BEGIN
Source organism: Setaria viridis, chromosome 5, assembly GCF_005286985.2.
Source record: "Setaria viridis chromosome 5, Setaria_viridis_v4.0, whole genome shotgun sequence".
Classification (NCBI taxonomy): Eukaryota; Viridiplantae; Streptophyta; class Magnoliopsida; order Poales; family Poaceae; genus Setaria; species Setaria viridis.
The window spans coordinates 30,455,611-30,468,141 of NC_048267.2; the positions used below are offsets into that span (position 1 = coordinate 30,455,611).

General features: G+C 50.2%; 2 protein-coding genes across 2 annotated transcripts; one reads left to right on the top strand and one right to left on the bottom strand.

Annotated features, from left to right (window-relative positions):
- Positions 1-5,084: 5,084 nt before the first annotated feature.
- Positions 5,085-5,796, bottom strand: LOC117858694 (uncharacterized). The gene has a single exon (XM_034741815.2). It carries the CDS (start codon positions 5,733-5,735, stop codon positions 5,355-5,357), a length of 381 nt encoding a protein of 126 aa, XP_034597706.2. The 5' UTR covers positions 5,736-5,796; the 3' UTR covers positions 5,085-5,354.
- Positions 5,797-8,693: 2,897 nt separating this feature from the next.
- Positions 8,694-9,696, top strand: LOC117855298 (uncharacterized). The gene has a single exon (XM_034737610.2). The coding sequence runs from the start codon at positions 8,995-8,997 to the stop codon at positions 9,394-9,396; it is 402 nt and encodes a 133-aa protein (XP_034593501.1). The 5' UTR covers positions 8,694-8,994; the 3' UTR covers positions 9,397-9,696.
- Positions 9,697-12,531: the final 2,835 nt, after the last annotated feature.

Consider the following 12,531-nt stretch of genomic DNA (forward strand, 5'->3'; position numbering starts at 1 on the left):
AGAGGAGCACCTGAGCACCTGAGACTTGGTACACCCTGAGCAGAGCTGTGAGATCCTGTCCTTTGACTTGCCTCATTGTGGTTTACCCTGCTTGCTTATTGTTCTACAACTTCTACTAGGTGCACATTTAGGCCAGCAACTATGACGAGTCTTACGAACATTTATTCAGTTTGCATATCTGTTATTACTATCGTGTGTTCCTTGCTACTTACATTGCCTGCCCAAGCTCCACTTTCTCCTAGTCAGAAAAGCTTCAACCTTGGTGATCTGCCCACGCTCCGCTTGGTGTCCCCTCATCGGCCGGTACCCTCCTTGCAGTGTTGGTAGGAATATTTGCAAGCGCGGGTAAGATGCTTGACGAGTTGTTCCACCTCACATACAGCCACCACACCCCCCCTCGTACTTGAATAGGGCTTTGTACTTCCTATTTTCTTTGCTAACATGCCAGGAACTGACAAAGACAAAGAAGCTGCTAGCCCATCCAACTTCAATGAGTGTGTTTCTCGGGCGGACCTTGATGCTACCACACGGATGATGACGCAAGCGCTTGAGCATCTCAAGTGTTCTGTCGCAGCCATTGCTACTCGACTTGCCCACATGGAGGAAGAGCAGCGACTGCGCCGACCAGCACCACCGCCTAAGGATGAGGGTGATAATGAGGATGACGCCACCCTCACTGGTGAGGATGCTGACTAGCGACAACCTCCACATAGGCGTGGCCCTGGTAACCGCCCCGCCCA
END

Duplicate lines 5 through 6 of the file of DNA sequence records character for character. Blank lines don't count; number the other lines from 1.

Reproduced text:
General features: G+C 50.2%; 2 protein-coding genes across 2 annotated transcripts; one reads left to right on the top strand and one right to left on the bottom strand.

Annotated features, from left to right (window-relative positions):